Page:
Michael George defines Lean Six Sigma as “a methodology that maximizes shareholder value by achieving the fastest rate of improvement in customer satisfaction, cost, quality, process speed and invested capital”. One of the important principles of Lean Six Sigma is that “the activities that cause hindrances in customer's critical-to-quality (CTQ) requirements and create the longest time delays in any process offer the greatest opportunity for improvement”.

Let us take a look at the questions that Lean Six Sigma can uniquely answer.

  • Which process steps should be prioritized for improvement?
  • In which order and to what degree?
  • How do we get the biggest cost, quality and lead time improvements quickly?

Table 1.1 shows some typical tools used in the Lean Six Sigma projects, especially to reduce waste, lead time and/or cycle time. The stages at which the tools are used are only indicative and could vary in practice.


Table 1.1 Typical tools used in Lean Six Sigma projects


Lean philosophy and tools are discussed in detail in Chapter 19.

Six Sigma and Kaizen

Six Sigma and Kaizen events should be distinguished clearly. Kaizen is a philosophy of continuous improvement whereas Six Sigma is an approach towards breakthrough improvements.

  • Kaizen is participative. Each employee can participate and is encouraged to make suggestions for improvement. Each of these suggestions is a potential Kaizen event. According to Masaki Imai, the father of Kaizen, suggestions and ideas for improvement from those involved in the process can be very useful and motivating. Six Sigma, on the other hand, is primarily implemented by black belts, green belts and their team members.
  • Kaizen events usually cost less and focus on people involvement. Six Sigma projects can cost more as black belts or green belts spend significant time on the projects.
  • Kaizen encompasses many simple tools; hence, these can be applied with little training. However, even though these tools are simple, they can still solve a large number of problems. Many Six Sigma tools are somewhat complex and require sophisticated software. Hence, the use of these tools can be taught to only few educated individuals who have such capability.
  • Kaizen is quite often considered as an initiative for cultural transformation as everyone is expected to get involved. Six Sigma is also aimed at cultural transformation but the value of Six Sigma projects is measured typically in financial benefits.
  • The number of Kaizens in a company can easily be a few thousand. The number of Six Sigma projects is usually much lower.

Both Kaizen and Six Sigma have their own benefits. Executive leadership and the steering committee should evaluate which of the approaches is appropriate for their company. Sometimes, both Kaizen and Six Sigma initiatives are simultaneously implemented. This can be taxing for key resources as these could be common.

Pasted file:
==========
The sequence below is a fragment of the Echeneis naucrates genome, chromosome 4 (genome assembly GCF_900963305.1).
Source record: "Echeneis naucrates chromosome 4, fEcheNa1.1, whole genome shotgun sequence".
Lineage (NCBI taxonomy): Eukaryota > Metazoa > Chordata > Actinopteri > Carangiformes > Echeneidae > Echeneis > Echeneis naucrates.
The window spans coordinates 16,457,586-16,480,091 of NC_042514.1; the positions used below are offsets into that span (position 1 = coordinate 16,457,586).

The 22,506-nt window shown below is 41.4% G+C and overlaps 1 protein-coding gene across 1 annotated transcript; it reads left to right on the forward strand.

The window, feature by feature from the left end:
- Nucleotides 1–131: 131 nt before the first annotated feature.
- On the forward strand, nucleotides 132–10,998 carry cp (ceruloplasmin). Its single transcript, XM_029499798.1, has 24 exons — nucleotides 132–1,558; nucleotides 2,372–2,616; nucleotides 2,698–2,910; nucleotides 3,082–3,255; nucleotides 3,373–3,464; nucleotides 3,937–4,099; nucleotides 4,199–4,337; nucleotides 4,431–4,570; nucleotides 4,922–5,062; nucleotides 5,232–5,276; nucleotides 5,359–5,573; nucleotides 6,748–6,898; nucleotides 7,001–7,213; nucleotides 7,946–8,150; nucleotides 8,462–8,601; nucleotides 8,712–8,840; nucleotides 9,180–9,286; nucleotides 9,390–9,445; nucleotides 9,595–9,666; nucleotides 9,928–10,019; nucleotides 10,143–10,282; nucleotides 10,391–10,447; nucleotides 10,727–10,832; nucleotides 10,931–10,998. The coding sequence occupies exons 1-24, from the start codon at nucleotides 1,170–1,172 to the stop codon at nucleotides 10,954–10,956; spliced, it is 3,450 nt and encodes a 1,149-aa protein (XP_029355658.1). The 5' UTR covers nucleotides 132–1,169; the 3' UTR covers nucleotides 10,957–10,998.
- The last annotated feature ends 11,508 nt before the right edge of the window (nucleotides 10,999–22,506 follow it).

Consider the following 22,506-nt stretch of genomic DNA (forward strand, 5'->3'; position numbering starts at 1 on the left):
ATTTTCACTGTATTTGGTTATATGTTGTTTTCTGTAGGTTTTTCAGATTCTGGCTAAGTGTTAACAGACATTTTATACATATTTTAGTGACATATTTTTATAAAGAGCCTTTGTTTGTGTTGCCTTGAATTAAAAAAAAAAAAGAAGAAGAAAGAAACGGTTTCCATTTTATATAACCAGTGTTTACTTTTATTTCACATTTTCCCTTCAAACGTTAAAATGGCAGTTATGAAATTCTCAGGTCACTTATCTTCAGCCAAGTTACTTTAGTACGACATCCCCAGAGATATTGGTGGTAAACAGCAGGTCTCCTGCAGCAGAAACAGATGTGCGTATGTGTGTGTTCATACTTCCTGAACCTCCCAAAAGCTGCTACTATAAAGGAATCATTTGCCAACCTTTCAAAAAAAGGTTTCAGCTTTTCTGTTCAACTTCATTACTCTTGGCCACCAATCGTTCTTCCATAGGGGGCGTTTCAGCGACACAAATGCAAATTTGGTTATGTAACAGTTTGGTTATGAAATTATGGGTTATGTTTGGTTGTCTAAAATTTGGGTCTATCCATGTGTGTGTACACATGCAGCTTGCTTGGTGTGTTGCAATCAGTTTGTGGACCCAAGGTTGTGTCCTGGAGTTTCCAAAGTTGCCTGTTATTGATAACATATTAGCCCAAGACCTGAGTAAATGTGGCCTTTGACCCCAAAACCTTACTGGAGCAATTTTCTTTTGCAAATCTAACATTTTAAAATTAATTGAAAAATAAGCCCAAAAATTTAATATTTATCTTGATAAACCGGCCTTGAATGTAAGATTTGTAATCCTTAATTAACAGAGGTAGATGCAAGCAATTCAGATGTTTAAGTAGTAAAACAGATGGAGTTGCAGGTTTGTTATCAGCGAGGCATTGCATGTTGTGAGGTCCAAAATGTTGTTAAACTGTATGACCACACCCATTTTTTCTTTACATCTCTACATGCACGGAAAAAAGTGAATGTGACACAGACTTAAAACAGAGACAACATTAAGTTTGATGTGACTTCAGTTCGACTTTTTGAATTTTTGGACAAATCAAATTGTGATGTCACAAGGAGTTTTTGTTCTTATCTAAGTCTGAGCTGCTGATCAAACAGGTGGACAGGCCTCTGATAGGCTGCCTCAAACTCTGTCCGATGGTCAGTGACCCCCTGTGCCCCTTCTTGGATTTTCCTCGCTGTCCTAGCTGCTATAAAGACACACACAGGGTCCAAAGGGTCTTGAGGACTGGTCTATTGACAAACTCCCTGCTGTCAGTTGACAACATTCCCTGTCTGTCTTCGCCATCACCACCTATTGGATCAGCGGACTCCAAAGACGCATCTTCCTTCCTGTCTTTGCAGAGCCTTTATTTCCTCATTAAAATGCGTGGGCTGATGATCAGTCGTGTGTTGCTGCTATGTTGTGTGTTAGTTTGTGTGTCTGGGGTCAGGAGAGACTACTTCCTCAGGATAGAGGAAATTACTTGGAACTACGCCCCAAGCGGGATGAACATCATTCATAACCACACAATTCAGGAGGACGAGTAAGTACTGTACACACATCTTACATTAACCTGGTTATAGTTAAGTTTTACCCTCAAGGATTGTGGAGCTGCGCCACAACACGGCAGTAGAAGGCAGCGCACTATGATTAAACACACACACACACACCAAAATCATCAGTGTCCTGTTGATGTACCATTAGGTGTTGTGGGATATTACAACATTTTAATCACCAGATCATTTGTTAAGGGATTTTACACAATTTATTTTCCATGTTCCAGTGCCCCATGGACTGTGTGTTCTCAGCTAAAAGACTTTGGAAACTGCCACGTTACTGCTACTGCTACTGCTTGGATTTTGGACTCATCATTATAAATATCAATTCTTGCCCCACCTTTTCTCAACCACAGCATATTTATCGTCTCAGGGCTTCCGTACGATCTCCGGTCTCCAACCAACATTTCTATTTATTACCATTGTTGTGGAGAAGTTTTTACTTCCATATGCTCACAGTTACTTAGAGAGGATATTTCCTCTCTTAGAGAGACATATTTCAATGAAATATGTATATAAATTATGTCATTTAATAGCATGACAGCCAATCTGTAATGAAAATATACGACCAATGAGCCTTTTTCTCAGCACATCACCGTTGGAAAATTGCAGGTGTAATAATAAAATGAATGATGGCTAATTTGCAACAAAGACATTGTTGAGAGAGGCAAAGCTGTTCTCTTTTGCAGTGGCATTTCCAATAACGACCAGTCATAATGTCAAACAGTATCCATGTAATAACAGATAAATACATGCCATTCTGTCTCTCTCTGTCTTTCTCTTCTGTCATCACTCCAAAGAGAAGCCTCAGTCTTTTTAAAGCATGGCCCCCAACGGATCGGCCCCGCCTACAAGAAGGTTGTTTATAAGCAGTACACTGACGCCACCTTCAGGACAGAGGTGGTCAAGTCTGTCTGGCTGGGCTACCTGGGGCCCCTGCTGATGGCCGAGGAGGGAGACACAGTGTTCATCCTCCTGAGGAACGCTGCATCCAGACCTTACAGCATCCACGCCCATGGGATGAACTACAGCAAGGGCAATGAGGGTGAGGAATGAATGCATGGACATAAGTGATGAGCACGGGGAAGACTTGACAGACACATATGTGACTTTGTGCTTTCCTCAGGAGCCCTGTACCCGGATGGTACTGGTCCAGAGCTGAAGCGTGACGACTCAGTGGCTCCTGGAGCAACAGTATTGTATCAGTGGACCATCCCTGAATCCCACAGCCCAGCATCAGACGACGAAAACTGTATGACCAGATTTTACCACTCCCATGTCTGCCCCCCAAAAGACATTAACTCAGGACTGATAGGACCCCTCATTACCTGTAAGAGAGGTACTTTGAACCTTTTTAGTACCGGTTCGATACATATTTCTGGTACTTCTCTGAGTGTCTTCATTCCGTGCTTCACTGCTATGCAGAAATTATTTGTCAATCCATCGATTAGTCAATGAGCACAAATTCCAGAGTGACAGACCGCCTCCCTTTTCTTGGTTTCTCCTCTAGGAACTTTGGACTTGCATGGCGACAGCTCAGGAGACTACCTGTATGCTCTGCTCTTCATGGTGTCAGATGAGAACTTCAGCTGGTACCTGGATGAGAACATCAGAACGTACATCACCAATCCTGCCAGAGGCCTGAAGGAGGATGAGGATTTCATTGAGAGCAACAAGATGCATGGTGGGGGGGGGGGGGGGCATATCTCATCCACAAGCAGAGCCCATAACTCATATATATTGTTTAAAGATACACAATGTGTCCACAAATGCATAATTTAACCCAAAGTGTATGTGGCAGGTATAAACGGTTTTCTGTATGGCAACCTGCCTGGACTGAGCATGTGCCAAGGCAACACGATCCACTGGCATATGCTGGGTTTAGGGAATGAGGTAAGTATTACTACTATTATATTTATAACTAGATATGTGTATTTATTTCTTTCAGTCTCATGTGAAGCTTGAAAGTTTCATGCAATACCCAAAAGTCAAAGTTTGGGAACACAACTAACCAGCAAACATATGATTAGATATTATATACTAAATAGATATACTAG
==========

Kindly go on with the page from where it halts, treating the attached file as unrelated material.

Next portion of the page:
Projects with higher complexity require the use of Six Sigma tools. For simpler projects, Kaizen can be adopted and implemented by the operating personnel who run the process. Some of the simpler Kaizens may result in significantly large benefits. These could be low-hanging fruits. Projects aiming at higher benefits are likely to be more difficult, although this cannot be generalized.

Six Sigma and Quality Certifications

It is sometimes forgotten that a company should have done the basic groundwork by implementing a quality system such as QS–9000 or ISO TS 16949 or at least ISO 9000. One cannot move on to graduation without getting through the steps of secondary school exams. Six Sigma methodology helps in the identification of cause and effects relationships between results (‘Y's) and factors (‘X's). Some of these relationships may be already known through documented wisdom in the form of quality assurance standards. It is expensive to reinvent this using Six Sigma. For example, a company obviously needs to have a system for drawing and specification control, calibration of measuring and test equipment, training people, adequate work instructions, supplier quality assurance, etc. If Six Sigma is deployed to prove that these factors affect quality, it will be a waste of time and money.

Fortunately or unfortunately, there is no international standard of Six Sigma certifications for companies. Motivation for Six Sigma comes from the senior management, i.e., from within the organization. Sometimes, customers impose implementation of Six Sigma on their suppliers. The backbone of a successful Six Sigma implementation is strong commitment of the top management. Since there are no international standards, it is expected that there will be differences in Six Sigma approaches among companies adopting the Six Sigma philosophy. However, there are many commonalities which can be seen across most companies. These are

  • Project-based improvement approach
  • Strong linkage to business goals, objectives and financial benefits
  • Projects sponsored by senior management
  • Execution of projects by leaders called black or green belts
  • Extensive training in statistical tools
  • Projects across various functions and not usually limited to product quality.
The Six Sigma Methodology